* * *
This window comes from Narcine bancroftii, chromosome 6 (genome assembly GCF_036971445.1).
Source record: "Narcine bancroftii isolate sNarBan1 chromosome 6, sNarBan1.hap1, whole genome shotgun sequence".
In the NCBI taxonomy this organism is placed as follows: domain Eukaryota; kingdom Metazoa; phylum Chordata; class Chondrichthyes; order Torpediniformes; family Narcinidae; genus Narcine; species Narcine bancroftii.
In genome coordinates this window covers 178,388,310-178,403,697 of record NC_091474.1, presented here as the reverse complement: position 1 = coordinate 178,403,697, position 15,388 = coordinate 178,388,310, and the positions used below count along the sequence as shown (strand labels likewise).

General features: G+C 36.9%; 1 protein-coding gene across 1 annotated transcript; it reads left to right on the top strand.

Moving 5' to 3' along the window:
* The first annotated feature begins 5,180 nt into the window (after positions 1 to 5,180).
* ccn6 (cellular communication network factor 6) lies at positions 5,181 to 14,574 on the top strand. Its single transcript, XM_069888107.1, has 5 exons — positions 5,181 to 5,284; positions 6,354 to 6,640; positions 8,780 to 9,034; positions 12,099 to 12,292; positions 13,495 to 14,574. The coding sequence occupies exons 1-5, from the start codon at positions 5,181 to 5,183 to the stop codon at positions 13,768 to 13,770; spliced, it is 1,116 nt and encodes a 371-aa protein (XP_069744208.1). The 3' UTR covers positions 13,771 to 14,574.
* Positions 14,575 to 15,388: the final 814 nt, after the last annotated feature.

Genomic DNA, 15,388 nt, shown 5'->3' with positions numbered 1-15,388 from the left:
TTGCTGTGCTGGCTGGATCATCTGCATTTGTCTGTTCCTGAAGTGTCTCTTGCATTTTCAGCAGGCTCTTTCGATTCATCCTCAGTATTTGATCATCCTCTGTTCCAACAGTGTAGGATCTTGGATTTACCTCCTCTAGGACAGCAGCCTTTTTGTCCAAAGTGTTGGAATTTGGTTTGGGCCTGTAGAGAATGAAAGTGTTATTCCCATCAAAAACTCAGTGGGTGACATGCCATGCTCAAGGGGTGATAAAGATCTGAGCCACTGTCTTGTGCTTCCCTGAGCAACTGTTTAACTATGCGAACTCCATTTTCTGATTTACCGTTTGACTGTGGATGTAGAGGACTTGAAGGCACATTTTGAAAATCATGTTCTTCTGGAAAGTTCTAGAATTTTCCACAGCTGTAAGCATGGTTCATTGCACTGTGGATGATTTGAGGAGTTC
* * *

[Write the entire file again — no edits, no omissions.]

This window comes from Narcine bancroftii, chromosome 6 (genome assembly GCF_036971445.1).
Source record: "Narcine bancroftii isolate sNarBan1 chromosome 6, sNarBan1.hap1, whole genome shotgun sequence".
In the NCBI taxonomy this organism is placed as follows: domain Eukaryota; kingdom Metazoa; phylum Chordata; class Chondrichthyes; order Torpediniformes; family Narcinidae; genus Narcine; species Narcine bancroftii.
In genome coordinates this window covers 178,388,310-178,403,697 of record NC_091474.1, presented here as the reverse complement: position 1 = coordinate 178,403,697, position 15,388 = coordinate 178,388,310, and the positions used below count along the sequence as shown (strand labels likewise).

General features: G+C 36.9%; 1 protein-coding gene across 1 annotated transcript; it reads left to right on the top strand.

Moving 5' to 3' along the window:
* The first annotated feature begins 5,180 nt into the window (after positions 1 to 5,180).
* ccn6 (cellular communication network factor 6) lies at positions 5,181 to 14,574 on the top strand. Its single transcript, XM_069888107.1, has 5 exons — positions 5,181 to 5,284; positions 6,354 to 6,640; positions 8,780 to 9,034; positions 12,099 to 12,292; positions 13,495 to 14,574. The coding sequence occupies exons 1-5, from the start codon at positions 5,181 to 5,183 to the stop codon at positions 13,768 to 13,770; spliced, it is 1,116 nt and encodes a 371-aa protein (XP_069744208.1). The 3' UTR covers positions 13,771 to 14,574.
* Positions 14,575 to 15,388: the final 814 nt, after the last annotated feature.

Genomic DNA, 15,388 nt, shown 5'->3' with positions numbered 1-15,388 from the left:
TTGCTGTGCTGGCTGGATCATCTGCATTTGTCTGTTCCTGAAGTGTCTCTTGCATTTTCAGCAGGCTCTTTCGATTCATCCTCAGTATTTGATCATCCTCTGTTCCAACAGTGTAGGATCTTGGATTTACCTCCTCTAGGACAGCAGCCTTTTTGTCCAAAGTGTTGGAATTTGGTTTGGGCCTGTAGAGAATGAAAGTGTTATTCCCATCAAAAACTCAGTGGGTGACATGCCATGCTCAAGGGGTGATAAAGATCTGAGCCACTGTCTTGTGCTTCCCTGAGCAACTGTTTAACTATGCGAACTCCATTTTCTGATTTACCGTTTGACTGTGGATGTAGAGGACTTGAAGGCACATTTTGAAAATCATGTTCTTCTGGAAAGTTCTAGAATTTTCCACAGCTGTAAGCATGGTTCATTGCACTGTGGATGATTTGAGGAGTTC